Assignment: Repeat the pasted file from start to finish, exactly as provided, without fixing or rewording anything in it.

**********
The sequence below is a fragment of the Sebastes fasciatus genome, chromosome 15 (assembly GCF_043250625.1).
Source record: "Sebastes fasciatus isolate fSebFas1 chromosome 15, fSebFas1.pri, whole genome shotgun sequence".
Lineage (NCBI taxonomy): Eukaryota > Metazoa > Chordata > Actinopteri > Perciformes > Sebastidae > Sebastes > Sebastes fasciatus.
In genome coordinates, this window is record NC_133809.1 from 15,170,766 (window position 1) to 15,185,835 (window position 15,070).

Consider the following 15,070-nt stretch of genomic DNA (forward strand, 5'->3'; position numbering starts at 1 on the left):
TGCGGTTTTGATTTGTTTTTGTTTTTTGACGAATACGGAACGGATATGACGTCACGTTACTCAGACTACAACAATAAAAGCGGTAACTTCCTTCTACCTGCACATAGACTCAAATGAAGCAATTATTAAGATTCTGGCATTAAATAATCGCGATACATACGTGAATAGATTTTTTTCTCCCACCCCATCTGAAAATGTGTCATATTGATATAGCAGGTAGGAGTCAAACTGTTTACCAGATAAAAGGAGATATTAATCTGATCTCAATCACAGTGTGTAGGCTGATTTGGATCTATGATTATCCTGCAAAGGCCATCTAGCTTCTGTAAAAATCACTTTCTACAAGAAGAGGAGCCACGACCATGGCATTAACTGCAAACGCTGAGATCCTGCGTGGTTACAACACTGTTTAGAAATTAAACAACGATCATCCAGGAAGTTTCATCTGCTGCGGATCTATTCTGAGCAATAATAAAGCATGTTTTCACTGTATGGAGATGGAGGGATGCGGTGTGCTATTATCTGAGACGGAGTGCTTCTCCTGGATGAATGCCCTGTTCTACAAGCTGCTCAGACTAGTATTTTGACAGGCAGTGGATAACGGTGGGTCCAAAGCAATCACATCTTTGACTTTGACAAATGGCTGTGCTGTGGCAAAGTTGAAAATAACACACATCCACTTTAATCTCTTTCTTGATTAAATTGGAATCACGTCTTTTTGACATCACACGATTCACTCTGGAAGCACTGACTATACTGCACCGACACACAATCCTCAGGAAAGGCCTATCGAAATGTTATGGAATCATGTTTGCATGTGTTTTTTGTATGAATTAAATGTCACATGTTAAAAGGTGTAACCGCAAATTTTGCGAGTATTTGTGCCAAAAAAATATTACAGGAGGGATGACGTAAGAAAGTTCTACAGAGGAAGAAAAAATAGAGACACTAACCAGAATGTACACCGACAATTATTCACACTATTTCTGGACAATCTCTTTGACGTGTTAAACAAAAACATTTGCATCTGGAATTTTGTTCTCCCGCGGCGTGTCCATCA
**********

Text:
The sequence below is a fragment of the Sebastes fasciatus genome, chromosome 15 (assembly GCF_043250625.1).
Source record: "Sebastes fasciatus isolate fSebFas1 chromosome 15, fSebFas1.pri, whole genome shotgun sequence".
Lineage (NCBI taxonomy): Eukaryota > Metazoa > Chordata > Actinopteri > Perciformes > Sebastidae > Sebastes > Sebastes fasciatus.
In genome coordinates, this window is record NC_133809.1 from 15,170,766 (window position 1) to 15,185,835 (window position 15,070).

Consider the following 15,070-nt stretch of genomic DNA (forward strand, 5'->3'; position numbering starts at 1 on the left):
TGCGGTTTTGATTTGTTTTTGTTTTTTGACGAATACGGAACGGATATGACGTCACGTTACTCAGACTACAACAATAAAAGCGGTAACTTCCTTCTACCTGCACATAGACTCAAATGAAGCAATTATTAAGATTCTGGCATTAAATAATCGCGATACATACGTGAATAGATTTTTTTCTCCCACCCCATCTGAAAATGTGTCATATTGATATAGCAGGTAGGAGTCAAACTGTTTACCAGATAAAAGGAGATATTAATCTGATCTCAATCACAGTGTGTAGGCTGATTTGGATCTATGATTATCCTGCAAAGGCCATCTAGCTTCTGTAAAAATCACTTTCTACAAGAAGAGGAGCCACGACCATGGCATTAACTGCAAACGCTGAGATCCTGCGTGGTTACAACACTGTTTAGAAATTAAACAACGATCATCCAGGAAGTTTCATCTGCTGCGGATCTATTCTGAGCAATAATAAAGCATGTTTTCACTGTATGGAGATGGAGGGATGCGGTGTGCTATTATCTGAGACGGAGTGCTTCTCCTGGATGAATGCCCTGTTCTACAAGCTGCTCAGACTAGTATTTTGACAGGCAGTGGATAACGGTGGGTCCAAAGCAATCACATCTTTGACTTTGACAAATGGCTGTGCTGTGGCAAAGTTGAAAATAACACACATCCACTTTAATCTCTTTCTTGATTAAATTGGAATCACGTCTTTTTGACATCACACGATTCACTCTGGAAGCACTGACTATACTGCACCGACACACAATCCTCAGGAAAGGCCTATCGAAATGTTATGGAATCATGTTTGCATGTGTTTTTTGTATGAATTAAATGTCACATGTTAAAAGGTGTAACCGCAAATTTTGCGAGTATTTGTGCCAAAAAAATATTACAGGAGGGATGACGTAAGAAAGTTCTACAGAGGAAGAAAAAATAGAGACACTAACCAGAATGTACACCGACAATTATTCACACTATTTCTGGACAATCTCTTTGACGTGTTAAACAAAAACATTTGCATCTGGAATTTTGTTCTCCCGCGGCGTGTCCATCA